When Things Turn Sour Part 1
Finding resolution through mediation

When a dispute arises over a building contract, there are four courses of action that can be taken to have it resolved. These include mediation, independent expert determination, arbitration and litigation. The JBCC (Joint Building Contracts Committee) contracts are the most widely used in South Africa and they make provision for all four. This month we take a look at the one of the simplest options – mediation.


What does mediation involve?

Mediation is a voluntary, non-binding, private dispute resolution process which enables the parties involved in the dispute to reach a negotiated settlement. The main advantage of mediation is that the parties control the outcome of the settlement rather than having one imposed upon them.


What procedures need to be followed?

The parties need to agree to mediation as a means to resolve their dispute and agree upon the person to be appointed as mediator within 15 working days of the declaration of the dispute. According to the JBCC Principal Building Agreement (PBA), the parties are required to meet with the mediator to agree dates and procedures. The mediator works towards finding a settlement of the dispute that all parties agree to. He has to record this settlement in writing and after it is signed by the parties, it becomes final and binding, resolving the dispute.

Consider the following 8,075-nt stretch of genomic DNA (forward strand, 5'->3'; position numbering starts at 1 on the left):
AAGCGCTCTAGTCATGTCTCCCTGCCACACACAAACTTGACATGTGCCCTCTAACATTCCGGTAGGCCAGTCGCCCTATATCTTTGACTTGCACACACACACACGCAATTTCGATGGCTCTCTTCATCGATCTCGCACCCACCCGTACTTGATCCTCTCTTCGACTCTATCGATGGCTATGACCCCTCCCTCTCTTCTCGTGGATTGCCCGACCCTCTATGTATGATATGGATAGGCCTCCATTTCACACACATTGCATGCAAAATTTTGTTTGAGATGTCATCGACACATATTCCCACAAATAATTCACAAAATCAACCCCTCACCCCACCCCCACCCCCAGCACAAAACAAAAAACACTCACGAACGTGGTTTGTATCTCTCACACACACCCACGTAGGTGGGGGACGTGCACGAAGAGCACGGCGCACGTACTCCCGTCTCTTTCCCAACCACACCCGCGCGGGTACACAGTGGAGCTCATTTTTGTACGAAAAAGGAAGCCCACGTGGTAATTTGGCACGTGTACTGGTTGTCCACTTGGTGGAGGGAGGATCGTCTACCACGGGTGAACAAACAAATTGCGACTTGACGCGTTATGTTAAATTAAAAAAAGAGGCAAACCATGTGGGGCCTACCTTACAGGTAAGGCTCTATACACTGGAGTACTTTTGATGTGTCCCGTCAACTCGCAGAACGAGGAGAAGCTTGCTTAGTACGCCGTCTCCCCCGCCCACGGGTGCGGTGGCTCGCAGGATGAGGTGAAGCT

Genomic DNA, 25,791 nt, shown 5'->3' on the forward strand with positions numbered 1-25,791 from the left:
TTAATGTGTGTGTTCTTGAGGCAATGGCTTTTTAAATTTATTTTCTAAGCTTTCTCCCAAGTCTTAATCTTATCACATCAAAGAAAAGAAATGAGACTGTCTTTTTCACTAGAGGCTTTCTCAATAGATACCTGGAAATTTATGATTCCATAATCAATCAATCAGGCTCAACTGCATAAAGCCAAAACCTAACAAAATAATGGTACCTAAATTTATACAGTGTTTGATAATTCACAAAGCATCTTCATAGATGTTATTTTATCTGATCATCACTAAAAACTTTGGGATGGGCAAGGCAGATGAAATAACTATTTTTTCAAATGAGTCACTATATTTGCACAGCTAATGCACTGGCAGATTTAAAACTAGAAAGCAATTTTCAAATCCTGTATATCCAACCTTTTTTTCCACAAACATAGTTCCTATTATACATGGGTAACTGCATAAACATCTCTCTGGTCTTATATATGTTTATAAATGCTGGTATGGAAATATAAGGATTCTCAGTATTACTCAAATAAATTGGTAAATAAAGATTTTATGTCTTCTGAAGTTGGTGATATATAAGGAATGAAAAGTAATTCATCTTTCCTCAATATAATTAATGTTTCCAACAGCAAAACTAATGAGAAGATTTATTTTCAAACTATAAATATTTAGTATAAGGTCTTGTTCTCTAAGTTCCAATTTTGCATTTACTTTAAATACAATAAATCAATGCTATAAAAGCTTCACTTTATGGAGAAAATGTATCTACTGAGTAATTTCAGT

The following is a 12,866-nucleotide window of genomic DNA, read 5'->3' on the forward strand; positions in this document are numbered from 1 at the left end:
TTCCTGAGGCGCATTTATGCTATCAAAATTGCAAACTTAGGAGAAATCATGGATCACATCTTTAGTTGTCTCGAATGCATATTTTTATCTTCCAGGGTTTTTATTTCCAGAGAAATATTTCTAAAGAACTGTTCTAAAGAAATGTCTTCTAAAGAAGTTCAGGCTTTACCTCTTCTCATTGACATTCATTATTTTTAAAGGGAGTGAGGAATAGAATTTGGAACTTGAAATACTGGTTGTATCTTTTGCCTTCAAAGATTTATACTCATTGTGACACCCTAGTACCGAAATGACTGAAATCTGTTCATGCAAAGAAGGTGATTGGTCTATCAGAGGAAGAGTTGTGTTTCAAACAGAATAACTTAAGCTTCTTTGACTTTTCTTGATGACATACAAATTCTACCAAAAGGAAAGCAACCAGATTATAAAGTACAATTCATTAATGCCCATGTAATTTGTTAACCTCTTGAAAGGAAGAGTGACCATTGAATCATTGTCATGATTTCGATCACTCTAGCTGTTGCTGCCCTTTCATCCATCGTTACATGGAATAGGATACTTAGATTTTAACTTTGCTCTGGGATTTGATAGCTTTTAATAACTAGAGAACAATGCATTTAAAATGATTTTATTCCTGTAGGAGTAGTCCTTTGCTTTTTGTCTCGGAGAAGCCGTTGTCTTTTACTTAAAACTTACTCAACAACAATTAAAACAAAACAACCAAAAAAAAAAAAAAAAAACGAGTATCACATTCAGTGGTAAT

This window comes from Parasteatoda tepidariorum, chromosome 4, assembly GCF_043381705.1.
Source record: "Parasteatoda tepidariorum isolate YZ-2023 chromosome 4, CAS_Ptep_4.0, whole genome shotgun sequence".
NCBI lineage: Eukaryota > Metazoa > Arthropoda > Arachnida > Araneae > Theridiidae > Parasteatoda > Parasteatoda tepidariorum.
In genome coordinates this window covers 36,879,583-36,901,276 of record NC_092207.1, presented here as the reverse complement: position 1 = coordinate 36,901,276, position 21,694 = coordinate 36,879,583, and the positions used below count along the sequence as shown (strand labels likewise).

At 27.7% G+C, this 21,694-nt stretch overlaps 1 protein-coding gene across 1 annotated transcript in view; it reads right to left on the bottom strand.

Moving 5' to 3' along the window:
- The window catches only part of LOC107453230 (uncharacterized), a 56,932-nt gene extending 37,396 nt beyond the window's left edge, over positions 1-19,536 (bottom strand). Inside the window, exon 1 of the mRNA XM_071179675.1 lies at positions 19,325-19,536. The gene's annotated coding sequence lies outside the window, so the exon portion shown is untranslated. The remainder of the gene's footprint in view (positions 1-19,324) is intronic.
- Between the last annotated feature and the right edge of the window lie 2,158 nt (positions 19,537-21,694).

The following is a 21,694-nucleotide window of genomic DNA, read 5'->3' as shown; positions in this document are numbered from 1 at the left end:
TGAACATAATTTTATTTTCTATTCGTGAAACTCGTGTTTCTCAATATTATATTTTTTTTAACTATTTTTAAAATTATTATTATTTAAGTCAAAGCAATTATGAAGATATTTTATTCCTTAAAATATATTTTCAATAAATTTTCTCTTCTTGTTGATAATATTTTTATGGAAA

What if no settlement is reached?

If no settlement is reached within 45 working days or earlier if no progress is made, the mediator will end the mediation proceedings and within 10 working days he will record the termination of proceedings in writing to the parties. Thereafter the dispute is either referred to arbitration or litigation.


Who pays?

Each party bears its own costs and shares equally all other costs, according to the PBA. The mediator is permitted to act as an expert to resolve the dispute.



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